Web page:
accelerated in the mid 1960s in connection with federal
incentives and court decisions. This process led to the
disappearance of more than 90% of the state psychiatric beds
for long term care in the US. The advocate of the
de-institutionalization believed that the closing of said hospitals
would encourage the mentally ill population to live
more independently in the community while
treatment will be provided by community health programs. Unfortunately, the federal
government did not provide sufficient funds for
community programs to meet the increased
demand for services, and the states were not able
to fill the financial gap. As a result of this lack of service
availability, hundreds of thousands of mentally released in the community did not
have access to treatment. These individuals were involved in
substance abuse and misdemeanors, and they ended up serving
time in our jails and prison, with remarkable increased of the
mentally ill population behind bars. It is important to realize that
mentally ill individuals are known to be ostracized and
stigmatized by other inmates, adding to the suffering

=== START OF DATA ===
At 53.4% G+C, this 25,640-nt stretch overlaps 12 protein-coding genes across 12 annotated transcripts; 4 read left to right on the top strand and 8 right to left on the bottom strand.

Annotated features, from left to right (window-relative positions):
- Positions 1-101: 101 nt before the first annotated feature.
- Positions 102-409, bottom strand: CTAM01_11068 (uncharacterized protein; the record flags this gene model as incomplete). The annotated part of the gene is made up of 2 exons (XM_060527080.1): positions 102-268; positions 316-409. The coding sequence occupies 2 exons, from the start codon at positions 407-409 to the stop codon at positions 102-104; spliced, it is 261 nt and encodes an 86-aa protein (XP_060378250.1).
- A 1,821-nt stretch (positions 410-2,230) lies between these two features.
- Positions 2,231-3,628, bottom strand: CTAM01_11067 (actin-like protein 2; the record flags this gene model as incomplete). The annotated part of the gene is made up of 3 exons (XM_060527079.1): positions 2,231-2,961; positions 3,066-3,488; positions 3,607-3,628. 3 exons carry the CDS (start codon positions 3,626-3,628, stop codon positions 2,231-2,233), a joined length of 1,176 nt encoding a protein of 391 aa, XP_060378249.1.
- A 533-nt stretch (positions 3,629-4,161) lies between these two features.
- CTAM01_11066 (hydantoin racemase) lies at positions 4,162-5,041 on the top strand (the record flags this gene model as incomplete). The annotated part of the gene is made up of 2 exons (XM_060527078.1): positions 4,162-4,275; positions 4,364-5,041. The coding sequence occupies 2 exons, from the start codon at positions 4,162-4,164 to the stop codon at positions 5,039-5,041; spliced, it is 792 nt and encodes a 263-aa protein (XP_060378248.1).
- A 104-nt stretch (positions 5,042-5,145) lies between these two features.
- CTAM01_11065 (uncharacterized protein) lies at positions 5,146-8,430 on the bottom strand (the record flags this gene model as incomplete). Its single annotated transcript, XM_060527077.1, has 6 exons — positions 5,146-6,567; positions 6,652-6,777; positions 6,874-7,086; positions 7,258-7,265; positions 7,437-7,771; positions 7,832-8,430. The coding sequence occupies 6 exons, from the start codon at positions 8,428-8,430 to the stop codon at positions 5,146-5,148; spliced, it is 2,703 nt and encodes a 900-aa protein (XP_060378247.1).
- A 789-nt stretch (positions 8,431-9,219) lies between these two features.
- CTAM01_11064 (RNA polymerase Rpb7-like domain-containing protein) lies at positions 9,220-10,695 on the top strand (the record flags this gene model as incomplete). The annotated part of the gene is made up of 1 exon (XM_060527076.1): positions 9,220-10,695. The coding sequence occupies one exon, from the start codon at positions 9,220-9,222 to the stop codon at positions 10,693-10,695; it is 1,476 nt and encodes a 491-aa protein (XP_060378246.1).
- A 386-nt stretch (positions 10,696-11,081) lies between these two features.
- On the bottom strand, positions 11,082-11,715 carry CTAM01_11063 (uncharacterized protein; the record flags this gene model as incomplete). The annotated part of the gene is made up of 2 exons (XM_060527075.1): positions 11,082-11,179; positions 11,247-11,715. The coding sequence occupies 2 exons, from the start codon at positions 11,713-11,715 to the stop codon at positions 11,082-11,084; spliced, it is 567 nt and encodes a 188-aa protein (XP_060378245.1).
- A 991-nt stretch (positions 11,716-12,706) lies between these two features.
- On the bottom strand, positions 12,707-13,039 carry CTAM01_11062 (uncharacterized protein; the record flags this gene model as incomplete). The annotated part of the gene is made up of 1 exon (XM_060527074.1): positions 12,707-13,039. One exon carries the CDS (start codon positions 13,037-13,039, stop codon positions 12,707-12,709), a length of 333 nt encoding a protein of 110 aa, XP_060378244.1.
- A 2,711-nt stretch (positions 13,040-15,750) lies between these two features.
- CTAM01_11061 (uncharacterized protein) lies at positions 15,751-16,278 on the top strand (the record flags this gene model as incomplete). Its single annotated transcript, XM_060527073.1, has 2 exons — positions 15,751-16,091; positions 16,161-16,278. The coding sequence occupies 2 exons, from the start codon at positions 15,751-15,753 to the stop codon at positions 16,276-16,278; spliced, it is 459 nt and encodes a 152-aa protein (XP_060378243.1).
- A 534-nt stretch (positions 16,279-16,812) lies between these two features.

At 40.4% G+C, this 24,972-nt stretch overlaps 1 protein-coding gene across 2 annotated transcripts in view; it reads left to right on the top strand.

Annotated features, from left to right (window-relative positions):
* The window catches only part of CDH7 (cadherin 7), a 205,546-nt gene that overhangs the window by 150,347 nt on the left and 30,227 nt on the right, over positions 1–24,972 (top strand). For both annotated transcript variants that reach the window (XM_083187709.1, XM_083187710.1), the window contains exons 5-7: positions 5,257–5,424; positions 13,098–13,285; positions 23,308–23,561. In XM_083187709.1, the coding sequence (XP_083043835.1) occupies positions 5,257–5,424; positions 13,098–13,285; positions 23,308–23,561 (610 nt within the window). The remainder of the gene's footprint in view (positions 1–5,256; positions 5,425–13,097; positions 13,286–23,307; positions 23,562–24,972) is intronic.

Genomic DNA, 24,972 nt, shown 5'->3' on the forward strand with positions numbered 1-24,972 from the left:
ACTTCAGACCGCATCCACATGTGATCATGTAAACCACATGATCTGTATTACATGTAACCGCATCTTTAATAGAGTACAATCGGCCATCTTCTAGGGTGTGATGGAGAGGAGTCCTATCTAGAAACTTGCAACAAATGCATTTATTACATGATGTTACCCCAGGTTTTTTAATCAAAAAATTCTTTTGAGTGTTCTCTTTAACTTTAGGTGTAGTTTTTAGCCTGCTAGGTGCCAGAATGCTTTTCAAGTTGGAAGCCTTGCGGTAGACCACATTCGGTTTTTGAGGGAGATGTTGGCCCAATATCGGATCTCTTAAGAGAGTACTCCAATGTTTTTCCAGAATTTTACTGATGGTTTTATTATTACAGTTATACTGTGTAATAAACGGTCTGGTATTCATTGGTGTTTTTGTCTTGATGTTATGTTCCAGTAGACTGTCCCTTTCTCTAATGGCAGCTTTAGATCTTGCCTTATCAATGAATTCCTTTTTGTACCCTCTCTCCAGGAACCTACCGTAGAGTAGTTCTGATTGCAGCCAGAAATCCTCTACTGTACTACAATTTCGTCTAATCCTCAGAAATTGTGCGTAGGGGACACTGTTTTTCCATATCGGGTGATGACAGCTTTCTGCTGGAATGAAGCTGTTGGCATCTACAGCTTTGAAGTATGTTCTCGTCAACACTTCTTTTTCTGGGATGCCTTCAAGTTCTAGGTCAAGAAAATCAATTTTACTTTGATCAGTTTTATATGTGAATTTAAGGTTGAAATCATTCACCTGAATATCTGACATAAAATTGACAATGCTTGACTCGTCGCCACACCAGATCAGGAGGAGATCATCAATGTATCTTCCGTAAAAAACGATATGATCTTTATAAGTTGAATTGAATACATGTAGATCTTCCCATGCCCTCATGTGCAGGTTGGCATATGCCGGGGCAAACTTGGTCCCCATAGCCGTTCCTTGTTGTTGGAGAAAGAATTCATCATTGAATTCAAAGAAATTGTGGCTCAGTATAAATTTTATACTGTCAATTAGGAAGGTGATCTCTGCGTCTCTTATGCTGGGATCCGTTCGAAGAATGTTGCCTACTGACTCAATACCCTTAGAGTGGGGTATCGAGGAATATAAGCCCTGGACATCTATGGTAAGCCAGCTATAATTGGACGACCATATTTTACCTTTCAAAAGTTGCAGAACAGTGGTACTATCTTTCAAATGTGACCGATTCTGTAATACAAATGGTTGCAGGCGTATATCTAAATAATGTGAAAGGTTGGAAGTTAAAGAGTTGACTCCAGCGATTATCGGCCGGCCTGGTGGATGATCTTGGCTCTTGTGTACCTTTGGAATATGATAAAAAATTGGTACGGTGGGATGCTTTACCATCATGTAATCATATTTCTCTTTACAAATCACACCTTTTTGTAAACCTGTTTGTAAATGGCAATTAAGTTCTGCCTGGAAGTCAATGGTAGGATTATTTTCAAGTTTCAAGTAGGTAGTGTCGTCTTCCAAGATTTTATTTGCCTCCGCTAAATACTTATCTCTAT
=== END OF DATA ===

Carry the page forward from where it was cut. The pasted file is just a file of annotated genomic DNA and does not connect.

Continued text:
related to their illness. And this additional awareness
certainly justifies mental health court existence, at least in part. The first experiment
took place in the 1980s, when Judge Evan D. Goodman
helped establish a court dealing with mentally ill offenders
at Wishard Memorial Hospital in Indianapolis, Indiana. In this first sitting, the
criminal charges were put on hold and the treatment providers sought
a civil commitment sending those patients to psychiatric treatment. Judge Goodman remained involved
by scheduling periodic hearings to follow the progress
of those patients. Eventually, the criminal
charges were dismissed, but the remained under
civil commitment. Those civil commitments
could have been received for inpatient treatment as
well as outpatient care. This experiment was eventually
dissolved in the 1980s, but fortunately, only a
few years later, in 1996, a number of various mental health
workers, who had been involved with Judge Goodman, started a
new mental health court program with the support of the local
authorities in Marion County, where this new program
was taking place. Shortly after this creation,
other programs were initiated in Broward County, Florida,
overseen by Judge Lerner-Wren in 97. And a couple of years later,
Anchorage, Alaska and San Bernadino, California had their
own mental health court. From four mental health courts in
1997, the number has grown to more than 300 at present, and